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Preview: Cubs-Giants Thursday on CSN+

The Cubs take on the San Francisco Giants on Thursday, and you can catch all the action on CSN+. Coverage begins with Cubs Pregame Live at 6:30 p.m. Then catch first pitch with Len Kasper and Jim Deshaies. Be sure to stick around after the final out to get analysis and player reaction on Cubs Postgame Live.

Thursday’s starting pitching matchup: Mike Montgomery vs. Jeff Samardzija

Click here for a game preview to make sure you’re ready for the action.  

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— Channel finder: Make sure you know where to watch.

— Latest on the Cubs: All of the most recent news and notes.

— See what fans are talking about before, during and after the game with Cubs Pulse.

Eloy Jimenez and Ian Happ headline Cubs prospects ticketed for Arizona Fall League

Eloy Jimenez and Ian Happ headline Cubs prospects ticketed for Arizona Fall League

Eloy Jimenez and Ian Happ will headline the group of seven Cubs prospects ticketed for the Arizona Fall League.

As the Cubs project their next wave of talent, Jimenez is thought to be close to untouchable after a breakout performance at the All-Star Futures Game and a Midwest League MVP season at Class-A South Bend.

Jimenez – who originally signed out of the Dominican Republic and got a $2.8 million bonus in the summer of 2013 – is hitting .331 with 14 homers and 81 RBI through 111 games with the South Bend Cubs. At the age of 19, the dynamic outfielder reminds the Cubs a little bit of Kris Bryant during his freshman year at the University of San Diego with that 6-foot-4, 205-pound frame and powerful right-handed swing.

Happ – the ninth overall pick in the 2015 draft out of the University of Cincinnati – is a switch-hitter (.717 OPS at Double-A Tennessee) who has tried to increase his versatility by moving between second base and the outfield and become a Joe Maddon-type player.

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The Mesa Solar Sox roster unveiled Wednesday also includes Victor Caratini, an advanced defensive catcher who drew interest around the trade deadline and could be packaged in a bigger deal for pitching if Willson Contreras continues to develop behind the plate and Kyle Schwarber comes back healthy next season.

Cubs officials trying to build a pitching pipeline for Wrigley Field will also get a look at right-handers James Farris, Ryan McNeil, Stephen Perakslis and Duane Underwood Jr. in the showcase league.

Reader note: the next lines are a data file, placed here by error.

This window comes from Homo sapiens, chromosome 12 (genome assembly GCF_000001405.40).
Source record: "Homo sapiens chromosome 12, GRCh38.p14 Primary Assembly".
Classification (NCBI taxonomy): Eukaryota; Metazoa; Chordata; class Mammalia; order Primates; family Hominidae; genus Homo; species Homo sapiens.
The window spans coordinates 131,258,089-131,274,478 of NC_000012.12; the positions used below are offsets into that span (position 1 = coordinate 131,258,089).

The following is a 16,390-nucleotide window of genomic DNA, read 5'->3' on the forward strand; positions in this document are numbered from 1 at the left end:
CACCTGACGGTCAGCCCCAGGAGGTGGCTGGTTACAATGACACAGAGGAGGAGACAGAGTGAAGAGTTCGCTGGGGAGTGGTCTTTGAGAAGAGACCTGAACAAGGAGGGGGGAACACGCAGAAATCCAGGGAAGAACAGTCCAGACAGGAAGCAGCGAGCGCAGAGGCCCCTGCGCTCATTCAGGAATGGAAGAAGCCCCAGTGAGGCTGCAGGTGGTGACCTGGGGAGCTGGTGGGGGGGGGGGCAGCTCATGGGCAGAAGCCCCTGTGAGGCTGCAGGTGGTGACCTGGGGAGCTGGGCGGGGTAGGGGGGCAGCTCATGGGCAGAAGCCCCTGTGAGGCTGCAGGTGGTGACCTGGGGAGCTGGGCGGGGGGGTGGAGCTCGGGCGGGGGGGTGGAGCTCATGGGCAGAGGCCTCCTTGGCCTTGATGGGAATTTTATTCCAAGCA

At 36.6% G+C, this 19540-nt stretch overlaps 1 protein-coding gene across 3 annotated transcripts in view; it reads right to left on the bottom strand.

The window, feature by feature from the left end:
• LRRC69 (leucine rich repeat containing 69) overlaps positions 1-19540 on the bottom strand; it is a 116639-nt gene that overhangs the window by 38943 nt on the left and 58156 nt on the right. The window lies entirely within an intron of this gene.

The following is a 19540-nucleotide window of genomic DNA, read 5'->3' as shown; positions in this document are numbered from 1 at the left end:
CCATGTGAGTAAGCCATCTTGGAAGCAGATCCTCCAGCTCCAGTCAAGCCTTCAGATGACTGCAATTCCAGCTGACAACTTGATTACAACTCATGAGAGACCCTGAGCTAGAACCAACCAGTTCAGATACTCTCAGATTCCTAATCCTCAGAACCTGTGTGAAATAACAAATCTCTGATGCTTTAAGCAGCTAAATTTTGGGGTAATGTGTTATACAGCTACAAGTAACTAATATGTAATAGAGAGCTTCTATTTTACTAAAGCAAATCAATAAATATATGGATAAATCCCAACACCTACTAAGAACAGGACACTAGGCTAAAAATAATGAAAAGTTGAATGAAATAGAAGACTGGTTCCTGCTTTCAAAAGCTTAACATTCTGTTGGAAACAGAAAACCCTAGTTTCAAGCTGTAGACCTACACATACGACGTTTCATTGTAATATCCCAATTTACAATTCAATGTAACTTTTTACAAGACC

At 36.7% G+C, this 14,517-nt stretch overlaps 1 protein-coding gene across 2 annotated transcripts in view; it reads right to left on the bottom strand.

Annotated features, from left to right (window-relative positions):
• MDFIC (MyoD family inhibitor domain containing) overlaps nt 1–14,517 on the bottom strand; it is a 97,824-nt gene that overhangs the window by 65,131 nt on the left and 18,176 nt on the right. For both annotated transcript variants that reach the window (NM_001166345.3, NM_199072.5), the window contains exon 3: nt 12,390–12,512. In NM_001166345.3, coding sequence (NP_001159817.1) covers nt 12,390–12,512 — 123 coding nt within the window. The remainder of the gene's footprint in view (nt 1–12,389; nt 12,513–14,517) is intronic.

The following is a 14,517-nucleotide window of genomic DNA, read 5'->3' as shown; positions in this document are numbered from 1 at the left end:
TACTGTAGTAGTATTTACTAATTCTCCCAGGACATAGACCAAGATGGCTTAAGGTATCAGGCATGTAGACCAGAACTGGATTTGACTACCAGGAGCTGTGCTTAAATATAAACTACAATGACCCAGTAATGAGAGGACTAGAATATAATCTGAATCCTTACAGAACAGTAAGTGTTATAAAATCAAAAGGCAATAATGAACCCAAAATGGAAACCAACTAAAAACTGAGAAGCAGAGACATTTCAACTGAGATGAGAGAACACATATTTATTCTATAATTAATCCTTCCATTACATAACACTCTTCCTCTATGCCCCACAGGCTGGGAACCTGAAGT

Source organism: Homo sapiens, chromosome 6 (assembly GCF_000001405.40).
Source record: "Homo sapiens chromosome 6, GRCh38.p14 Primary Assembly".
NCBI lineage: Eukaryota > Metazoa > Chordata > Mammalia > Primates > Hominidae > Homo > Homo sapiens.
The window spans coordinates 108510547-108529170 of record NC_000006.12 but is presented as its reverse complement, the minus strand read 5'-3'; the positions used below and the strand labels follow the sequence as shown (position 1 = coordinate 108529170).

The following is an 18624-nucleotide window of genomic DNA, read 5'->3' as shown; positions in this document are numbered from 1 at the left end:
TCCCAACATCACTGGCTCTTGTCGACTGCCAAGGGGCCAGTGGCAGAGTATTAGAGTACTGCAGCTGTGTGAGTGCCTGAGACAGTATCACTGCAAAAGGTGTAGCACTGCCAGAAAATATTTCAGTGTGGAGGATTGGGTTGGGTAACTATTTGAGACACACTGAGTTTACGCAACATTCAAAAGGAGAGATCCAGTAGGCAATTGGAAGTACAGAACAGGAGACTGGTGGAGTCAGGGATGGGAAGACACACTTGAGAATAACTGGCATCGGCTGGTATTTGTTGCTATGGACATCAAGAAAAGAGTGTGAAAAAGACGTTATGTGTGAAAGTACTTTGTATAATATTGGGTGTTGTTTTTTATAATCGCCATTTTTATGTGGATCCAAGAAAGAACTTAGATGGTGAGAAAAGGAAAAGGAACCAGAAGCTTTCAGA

Jason Hammel helps Cubs sweep Pirates out of Wrigley

Jason Hammel helps Cubs sweep Pirates out of Wrigley

Another quick hook left Jason Hammel seething over the weekend at Dodger Stadium, bringing back uncomfortable questions about how much manager Joe Maddon trusts him, and whether or not the Cubs would find a spot for him on a playoff roster.  

Four days later, Pearl Jam’s “Alive” blasted from the Wrigley Field sound system as Hammel warmed up before facing the Pittsburgh Pirates – with no guarantees about October or next season.     

Hammel responded with another quality start in Wednesday’s 6-5 win, completing a three-game sweep that left the Pirates staggering in the wild-card race and helped the Cubs cut their magic number to win the division down to 16.   

Outside of a few extreme lows that distorted the perception of his overall season – 10-run outings against the New York Mets and at Coors Field and the 39 pitches he called a side day at Dodger Stadium – Hammel has been an integral part of the elite rotation that pushed the Cubs to an 85-47 record and such a huge lead in the National League Central (now 15 games up on the St. Louis Cardinals). 

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Hammel (14-7, 3.14 ERA) shut down the Pirates for six innings, allowing only one run on three hits and showing the confidence that made him an All-Star-level performer in the first half. With the bases loaded, Hammel screamed and flexed his muscles after striking out Andrew McCutchen swinging to end the fifth inning.       

On a night when the crowd chanted “MVP,” Kris Bryant launched his 36th homer (in the first inning off Ryan Vogelsong) and made Gold Glove-caliber plays at third base to back Hammel, diving to his left to catch a Sean Rodriguez line drive and prevent a run at the end of the second inning, and leaning over the wall and into the stands to catch a Josh Bell pop-up at the beginning of the fourth inning.        

This could become the next awkward conversation: If John Lackey (shoulder) returns to full strength – and the rest of the rotation doesn’t experience any setbacks down the stretch – what are the chances of Hammel making a playoff start?

“Stay healthy and we’ll see what happens,” Maddon said. “I don’t bet on the come. Let’s get to the playoffs first, make sure everybody’s well, and at that point then you look at the group you have. And then maybe at that point you look at the group you may be playing. And then you try to formulate the best plan of attack from your personnel versus their personnel. 

“I’ve not even thought about a playoff moment once.”